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  • Writer's pictureAtish Gonsalves

The ingredients of slow learning – practice, collaboration. And time.

We live in an age of information overload, ever-accelerating technologies, and split-second learning. How might we slow down in this sped-up society to make learning a more human experience?

Atish Gonsalves, Founder of Gamoteca, contributed an essay to this collaborative book on Slow Learning curated by the ITCILO. The book draws inspiration and ideas from the Slow Food movement.


Technology can be a wonderful thing, and it has helped us democratise knowledge across the globe. For many, this has meant access to bite-size learning content that is easily digestible and fast-paced.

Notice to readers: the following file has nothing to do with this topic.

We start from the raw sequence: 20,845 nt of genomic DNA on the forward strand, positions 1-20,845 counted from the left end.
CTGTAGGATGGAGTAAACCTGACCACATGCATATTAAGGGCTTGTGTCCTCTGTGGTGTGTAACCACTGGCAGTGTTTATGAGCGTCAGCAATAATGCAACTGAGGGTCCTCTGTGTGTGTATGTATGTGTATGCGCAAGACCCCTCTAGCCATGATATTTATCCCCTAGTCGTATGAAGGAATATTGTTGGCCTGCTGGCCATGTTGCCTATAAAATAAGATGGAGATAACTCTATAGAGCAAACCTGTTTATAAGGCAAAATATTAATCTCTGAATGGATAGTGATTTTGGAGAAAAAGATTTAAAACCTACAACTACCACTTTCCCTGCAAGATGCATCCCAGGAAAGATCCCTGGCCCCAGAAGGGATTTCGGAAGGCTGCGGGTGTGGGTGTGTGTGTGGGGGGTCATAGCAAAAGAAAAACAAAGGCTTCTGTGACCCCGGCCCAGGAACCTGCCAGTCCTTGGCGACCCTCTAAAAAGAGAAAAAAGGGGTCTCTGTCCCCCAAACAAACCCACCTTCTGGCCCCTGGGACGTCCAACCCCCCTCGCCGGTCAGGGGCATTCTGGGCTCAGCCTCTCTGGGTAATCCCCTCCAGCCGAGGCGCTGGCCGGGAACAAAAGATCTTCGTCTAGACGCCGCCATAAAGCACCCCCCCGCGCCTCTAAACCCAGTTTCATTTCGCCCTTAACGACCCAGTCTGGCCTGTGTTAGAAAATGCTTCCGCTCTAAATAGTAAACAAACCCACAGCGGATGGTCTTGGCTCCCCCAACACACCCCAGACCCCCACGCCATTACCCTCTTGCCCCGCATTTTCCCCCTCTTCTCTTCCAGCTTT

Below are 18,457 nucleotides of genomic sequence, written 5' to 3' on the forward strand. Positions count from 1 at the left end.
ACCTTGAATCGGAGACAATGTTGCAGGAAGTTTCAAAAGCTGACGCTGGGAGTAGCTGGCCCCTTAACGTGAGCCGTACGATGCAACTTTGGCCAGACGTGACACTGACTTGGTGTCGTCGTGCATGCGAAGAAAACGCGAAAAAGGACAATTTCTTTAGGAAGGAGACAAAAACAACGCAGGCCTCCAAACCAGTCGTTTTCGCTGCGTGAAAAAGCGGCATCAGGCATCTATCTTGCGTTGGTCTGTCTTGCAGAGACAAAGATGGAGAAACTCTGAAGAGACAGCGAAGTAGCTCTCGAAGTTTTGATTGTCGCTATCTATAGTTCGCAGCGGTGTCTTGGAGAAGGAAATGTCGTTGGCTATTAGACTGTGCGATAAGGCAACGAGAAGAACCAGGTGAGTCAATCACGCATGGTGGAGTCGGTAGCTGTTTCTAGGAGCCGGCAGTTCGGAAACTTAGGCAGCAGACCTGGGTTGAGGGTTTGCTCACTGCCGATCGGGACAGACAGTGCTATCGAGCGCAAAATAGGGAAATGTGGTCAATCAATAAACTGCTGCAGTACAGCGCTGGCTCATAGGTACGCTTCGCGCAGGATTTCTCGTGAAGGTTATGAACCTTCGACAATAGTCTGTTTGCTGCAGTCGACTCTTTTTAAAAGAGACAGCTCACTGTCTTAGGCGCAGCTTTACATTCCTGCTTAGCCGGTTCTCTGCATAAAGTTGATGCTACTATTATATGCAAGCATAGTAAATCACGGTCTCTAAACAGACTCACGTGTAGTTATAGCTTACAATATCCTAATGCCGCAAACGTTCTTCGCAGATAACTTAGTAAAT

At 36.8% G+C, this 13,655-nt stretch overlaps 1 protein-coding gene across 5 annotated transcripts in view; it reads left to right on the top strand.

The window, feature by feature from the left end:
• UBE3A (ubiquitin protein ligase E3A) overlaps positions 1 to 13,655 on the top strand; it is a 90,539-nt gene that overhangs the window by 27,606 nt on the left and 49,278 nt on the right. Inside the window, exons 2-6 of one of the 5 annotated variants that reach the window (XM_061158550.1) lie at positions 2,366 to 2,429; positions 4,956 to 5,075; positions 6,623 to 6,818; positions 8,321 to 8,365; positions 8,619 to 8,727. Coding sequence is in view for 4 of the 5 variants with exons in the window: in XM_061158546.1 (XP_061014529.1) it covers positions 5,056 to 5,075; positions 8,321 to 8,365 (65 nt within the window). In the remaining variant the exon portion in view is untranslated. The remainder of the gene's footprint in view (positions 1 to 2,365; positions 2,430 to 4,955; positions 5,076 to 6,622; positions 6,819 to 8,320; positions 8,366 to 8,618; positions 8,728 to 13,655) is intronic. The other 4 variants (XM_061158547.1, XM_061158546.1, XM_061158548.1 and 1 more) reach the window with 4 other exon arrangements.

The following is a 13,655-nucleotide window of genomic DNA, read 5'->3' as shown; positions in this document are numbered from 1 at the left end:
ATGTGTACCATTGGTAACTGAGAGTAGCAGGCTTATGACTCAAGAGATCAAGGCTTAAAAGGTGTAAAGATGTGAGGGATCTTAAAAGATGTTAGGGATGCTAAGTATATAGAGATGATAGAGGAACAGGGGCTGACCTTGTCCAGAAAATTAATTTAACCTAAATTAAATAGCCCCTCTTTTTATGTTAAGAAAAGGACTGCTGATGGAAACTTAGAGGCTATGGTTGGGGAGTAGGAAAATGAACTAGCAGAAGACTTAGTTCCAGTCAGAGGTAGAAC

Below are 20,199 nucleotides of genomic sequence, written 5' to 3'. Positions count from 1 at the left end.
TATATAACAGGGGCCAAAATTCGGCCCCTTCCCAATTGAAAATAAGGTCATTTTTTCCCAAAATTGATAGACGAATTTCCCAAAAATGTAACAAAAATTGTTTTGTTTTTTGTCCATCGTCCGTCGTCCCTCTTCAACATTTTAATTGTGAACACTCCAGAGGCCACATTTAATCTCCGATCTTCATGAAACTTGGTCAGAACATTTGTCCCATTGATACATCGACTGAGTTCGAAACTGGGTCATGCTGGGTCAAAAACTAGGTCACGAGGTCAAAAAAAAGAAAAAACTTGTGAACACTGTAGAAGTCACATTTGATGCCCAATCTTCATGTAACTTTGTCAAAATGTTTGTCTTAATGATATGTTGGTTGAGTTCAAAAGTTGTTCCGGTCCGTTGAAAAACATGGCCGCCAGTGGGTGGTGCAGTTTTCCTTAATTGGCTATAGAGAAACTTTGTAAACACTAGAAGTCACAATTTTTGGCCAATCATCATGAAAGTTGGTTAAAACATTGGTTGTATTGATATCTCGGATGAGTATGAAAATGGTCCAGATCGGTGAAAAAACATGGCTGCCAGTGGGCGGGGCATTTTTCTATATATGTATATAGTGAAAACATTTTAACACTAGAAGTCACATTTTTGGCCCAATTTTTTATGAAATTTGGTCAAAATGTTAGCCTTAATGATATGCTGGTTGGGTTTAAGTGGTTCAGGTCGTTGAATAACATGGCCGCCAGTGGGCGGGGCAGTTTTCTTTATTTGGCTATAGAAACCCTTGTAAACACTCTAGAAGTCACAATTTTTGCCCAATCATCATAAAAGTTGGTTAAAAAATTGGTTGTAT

Just like with other digital content (books, podcasts, inspiring talks), there can be good and bad learning content. Content can inspire and provide a solid foundation on a topic. Or content can be unengaging and an imperfect adaptation of another medium.

In either case, I would suggest that content (good or bad) is not learning. For the magic of learning to happen, we need to bring the content to life through a combination of practice, collaboration and feedback cycles.

While content can be consumed in a fast-paced manner, the practice, collaboration and feedback cycles take time. According to Malcolm Gladwell, it takes 10,000 hours of deliberate practice to become an expert in any field. This involves goal-setting, feedback, and countless cycles to improve skills and achieve mastery.

Scientists have also started to establish a critical link between sleep cycles and learning, and how the human brain takes time to process and consolidate newly acquired information. This reinforces the need to build deliberate moments of reflection and time to process and internalise the learning.

Perhaps then, like Aristotle, we may discover how learning and wondering can bring us pleasure. It may just take time..


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